Kenny was born in 1939 and was mistaken to be still-born when he arrived with his twin sister Dorothy. Having been given a life expectancy of only 12 years, Kenny did not look back and was declared the world's oldest living man with down syndrome in 2008 by Guinness World Records. He achieved this when he was at the Wisteria House care home in Tintinhull, Yeovil, Somerset, on February 15.
Read on to know more about the brave man, Kenny Cridge.
He has been in the care home for the last five years and is fine.
"Since his birthday last year, he has maintained general good health with no significant changes. He is happy and always has a smile for everyone– Kenny can brighten anyone's day with his smile and laughter. He's very affectionate and loves having kisses and cuddles; he often says 'cuddle me'. Kenny is one in a million, and we are so lucky to have him in our lives at Wisteria House."
His mother had no idea that she carried twins, until some moments later Dorothy was born.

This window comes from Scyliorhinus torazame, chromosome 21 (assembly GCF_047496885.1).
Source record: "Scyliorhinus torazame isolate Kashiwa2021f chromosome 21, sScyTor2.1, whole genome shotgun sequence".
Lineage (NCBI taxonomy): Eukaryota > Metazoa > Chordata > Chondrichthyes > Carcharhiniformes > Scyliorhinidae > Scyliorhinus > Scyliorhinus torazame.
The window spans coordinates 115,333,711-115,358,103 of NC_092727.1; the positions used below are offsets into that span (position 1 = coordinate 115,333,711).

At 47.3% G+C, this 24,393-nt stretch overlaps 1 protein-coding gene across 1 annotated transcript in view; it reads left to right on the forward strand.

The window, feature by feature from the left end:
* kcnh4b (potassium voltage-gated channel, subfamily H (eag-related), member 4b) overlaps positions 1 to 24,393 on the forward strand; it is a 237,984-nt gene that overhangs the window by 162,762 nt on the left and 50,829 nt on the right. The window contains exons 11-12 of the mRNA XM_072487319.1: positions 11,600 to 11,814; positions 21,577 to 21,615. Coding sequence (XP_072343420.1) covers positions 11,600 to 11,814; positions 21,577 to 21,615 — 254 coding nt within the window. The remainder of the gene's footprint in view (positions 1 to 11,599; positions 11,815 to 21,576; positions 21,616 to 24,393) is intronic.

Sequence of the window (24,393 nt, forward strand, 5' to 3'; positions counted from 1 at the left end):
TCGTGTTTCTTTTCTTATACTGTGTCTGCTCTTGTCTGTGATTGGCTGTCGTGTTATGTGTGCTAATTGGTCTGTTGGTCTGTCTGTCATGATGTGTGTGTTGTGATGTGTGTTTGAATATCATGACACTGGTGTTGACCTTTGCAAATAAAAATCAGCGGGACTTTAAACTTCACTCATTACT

Dorothy, his sister, survived till adulthood but recently breathed her last some years ago. He lived with his mother until she passed away in her 90s.
He still enjoys playing his harmonica, eating sweet treats and sharing jokes with fellow residents.
"Now people with down syndrome are treated equally and respected, but my nan said that back in the day it wasn't like that. She fought a lot of battles for him and really devoted her life to Kenny. His father Samuel, who adored him as his little boy, had a bike with a sidecar, and Kenny used to drive around in it to go to the local pubs. He's marvellous, and people in the village where he grew up still ask about him."
FYI, the world's oldest man with down syndrome was Bert Holbrook from Minnesota in the United States, who was 83 when he died in 2012 and the oldest surviving woman with down syndrome is believed to be Dollie Grissom, 74, from Oklahoma, US.